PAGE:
Stay Safe During Fire Prevention Week (And Always)

October 8th, 2020

October is Fire Prevention Month, and let’s be real: You’re never too old to pay attention to fire safety.

Home fires are an unfortunately common occurrence. Maybe the scariest statistic is that our risk of dying in a home fire increases as we get older. Many of these are caused by cooking accidents. However, for adults 65 and older, one of the biggest safety issues is smoking indoors.

Luckily, once you know home safety techniques, it’s pretty easy to make sure you’re practicing them around the house. Here’s how to stay safe in every area of your home.

Kitchen Safety

The kitchen is the biggest source of home fires. Be mindful of these pointers when cooking to prevent accidents.

  • Don’t wander away from food when you’re cooking.
  • Always keep a close eye on what’s inside your oven, especially when using the broiler. Food can go from bubbly or toasty to “oh no it’s on fire” in seconds.
  • Keep flammable items like dish towels and utensils away from stovetop flames.
  • Make sure pot and pan handles are turned in such a way that they won’t catch and get knocked off the stove.
  • Always keep a pot lid near the stove. If something in a pan catches fire, immediately place the pot lid over it and turn off the burner.

Using Heating Elements

It’s harder to stay warm as you get older, meaning you may be running your heat more. While space heaters can easily become a fire hazard, you still need to pay attention to other heating methods as well.

  • Always keep flammable items at least 3 feet away from radiators, space heaters, furnaces, and fireplaces.
  • Only place space heaters on the floor, never on furniture, and make sure they sit on a level surface.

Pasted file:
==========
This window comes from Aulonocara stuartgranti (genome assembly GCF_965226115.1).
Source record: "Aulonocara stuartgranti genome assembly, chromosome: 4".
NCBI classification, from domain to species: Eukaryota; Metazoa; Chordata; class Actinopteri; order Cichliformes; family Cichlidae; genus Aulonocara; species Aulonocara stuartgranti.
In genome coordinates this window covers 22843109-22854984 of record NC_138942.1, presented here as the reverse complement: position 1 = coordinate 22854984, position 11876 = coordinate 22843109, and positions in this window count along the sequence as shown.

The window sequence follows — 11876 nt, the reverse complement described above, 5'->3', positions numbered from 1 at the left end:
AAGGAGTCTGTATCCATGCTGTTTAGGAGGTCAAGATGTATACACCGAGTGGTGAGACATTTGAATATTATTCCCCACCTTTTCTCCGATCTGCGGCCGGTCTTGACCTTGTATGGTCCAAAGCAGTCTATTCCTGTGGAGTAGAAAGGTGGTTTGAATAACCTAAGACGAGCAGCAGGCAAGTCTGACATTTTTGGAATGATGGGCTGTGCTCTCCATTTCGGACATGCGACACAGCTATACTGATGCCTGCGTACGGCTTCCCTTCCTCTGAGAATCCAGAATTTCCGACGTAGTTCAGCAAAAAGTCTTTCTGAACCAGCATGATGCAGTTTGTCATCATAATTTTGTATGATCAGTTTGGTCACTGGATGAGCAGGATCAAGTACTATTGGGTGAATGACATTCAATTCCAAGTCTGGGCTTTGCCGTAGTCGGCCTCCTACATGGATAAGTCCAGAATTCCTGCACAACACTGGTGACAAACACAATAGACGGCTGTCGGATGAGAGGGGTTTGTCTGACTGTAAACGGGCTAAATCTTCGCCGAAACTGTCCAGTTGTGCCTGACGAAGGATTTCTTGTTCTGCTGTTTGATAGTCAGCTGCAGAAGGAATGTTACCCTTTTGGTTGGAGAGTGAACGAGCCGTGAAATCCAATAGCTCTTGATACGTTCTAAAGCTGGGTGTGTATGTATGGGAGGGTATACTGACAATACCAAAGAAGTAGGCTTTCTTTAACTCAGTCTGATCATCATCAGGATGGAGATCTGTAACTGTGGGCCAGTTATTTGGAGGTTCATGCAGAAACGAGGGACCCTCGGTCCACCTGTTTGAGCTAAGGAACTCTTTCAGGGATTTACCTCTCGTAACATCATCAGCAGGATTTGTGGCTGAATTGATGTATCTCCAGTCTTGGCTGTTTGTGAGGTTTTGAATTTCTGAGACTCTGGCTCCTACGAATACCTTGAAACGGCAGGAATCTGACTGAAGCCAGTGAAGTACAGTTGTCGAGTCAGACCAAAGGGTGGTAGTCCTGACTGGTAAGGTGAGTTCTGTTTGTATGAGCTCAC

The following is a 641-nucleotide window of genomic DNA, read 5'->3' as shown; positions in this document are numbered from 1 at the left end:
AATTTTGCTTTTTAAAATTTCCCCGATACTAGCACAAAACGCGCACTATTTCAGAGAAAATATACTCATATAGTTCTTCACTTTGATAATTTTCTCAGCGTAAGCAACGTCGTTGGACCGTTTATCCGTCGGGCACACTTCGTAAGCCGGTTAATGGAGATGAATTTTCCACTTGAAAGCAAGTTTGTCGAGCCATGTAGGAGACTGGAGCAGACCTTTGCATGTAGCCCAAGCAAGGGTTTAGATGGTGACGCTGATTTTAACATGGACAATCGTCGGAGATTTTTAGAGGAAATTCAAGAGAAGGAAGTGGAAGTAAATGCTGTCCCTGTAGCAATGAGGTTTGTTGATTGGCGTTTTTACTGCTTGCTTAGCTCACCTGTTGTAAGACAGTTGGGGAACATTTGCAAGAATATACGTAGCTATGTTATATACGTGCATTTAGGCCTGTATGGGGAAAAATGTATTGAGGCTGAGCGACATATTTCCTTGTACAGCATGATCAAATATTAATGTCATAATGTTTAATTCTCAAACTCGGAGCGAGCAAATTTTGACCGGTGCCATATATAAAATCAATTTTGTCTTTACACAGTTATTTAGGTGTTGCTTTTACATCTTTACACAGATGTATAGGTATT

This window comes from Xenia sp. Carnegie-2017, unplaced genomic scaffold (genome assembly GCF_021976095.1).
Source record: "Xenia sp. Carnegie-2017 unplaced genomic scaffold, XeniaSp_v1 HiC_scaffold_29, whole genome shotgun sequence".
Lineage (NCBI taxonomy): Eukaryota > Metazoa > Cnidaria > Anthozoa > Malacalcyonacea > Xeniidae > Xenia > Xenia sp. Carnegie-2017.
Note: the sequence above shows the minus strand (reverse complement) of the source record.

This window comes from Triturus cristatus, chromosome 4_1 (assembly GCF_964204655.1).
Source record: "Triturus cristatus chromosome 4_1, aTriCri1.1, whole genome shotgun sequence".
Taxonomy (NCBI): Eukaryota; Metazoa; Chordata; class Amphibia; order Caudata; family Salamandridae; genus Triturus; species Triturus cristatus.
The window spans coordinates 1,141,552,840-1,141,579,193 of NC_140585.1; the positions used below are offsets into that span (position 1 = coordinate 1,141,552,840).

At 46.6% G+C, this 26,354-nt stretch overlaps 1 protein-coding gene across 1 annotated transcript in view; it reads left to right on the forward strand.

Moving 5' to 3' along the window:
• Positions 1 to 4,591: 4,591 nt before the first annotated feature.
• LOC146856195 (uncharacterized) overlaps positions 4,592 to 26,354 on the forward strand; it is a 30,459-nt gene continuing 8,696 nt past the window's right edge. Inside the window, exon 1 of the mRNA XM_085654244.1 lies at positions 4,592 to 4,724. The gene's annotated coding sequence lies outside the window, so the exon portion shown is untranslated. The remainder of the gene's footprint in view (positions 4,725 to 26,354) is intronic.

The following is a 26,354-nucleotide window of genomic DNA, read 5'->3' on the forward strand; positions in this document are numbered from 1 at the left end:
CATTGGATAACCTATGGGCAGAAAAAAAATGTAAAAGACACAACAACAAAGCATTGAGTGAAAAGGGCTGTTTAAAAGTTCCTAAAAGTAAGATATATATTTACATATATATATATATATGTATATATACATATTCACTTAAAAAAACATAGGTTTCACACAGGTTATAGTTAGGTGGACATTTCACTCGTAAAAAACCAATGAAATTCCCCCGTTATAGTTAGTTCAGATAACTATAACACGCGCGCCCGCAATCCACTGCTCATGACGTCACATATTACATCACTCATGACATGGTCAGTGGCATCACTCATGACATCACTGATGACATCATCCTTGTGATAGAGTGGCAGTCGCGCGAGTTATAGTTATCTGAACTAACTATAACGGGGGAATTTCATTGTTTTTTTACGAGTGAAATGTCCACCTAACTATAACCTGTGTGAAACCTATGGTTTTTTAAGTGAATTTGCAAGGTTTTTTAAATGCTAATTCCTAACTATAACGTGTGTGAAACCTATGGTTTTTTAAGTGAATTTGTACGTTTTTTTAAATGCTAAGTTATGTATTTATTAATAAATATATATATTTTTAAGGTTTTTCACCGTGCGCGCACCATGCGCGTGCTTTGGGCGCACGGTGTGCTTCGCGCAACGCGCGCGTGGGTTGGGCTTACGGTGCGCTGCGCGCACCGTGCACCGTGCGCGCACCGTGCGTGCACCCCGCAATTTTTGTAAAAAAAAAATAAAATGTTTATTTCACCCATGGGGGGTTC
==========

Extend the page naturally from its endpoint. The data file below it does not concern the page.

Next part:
• If purchasing a space heater, make sure it has an automatic shut off.
  • Never use your oven or stovetop to heat your home.
  • Have a professional inspect your furnace or radiators every year, before you use them for the first time in the fall. 

Electrical Safety

If you live in an older home, your wiring may not be equipped to handle newer appliances. This can become a fire hazard if it isn’t checked or updated.

  • If your circuit breakers trip frequently, ask an electrician to check your wiring and fuses.
  • Don’t rely on extension cords. They can also cause dangerous falls. Instead, consider having an electrician install extra outlets.
  • Replace outlets if plugs feel loose.
  • Be careful about using too many electronics at once. This can overload your circuits, causing your breakers to trip.
  • Always use lightbulbs that match your lamps’ recommended wattage.

Candle Safety

Candles are a great way to freshen up your home, but they can also be hazardous. For seniors who use oxygen, a wax warmer with a timer may be a better option. 

  • Use sturdy, stable candle holders that can’t be easily knocked over.
  • Never leave candles unattended.
  • Protect candle flames with a glass chimney or container, and make sure any flammable items are at least 12 inches away from a lit candle.
  • Use flashlights in an emergency, as they provide better and more reliable light than a candle.
  • Never light candles near medical oxygen.

Lastly, check your smoke alarms. Working smoke alarms can alert you to a deadly fire before you even see or smell it. Because of this, it’s one of the most valuable safety tools you can install in your home. Modern smoke alarms can even connect, so every room is alerted. If you struggle with hearing loss, replace sound only alarms with an alternative that flashes or vibrates.

When installing smoke alarms, make sure to place one on each level of your house. Install alarms in every bedroom and outside of sleeping areas. Finally, test and change the batteries regularly and keep alarms free of dust to ensure they’re in proper working order.

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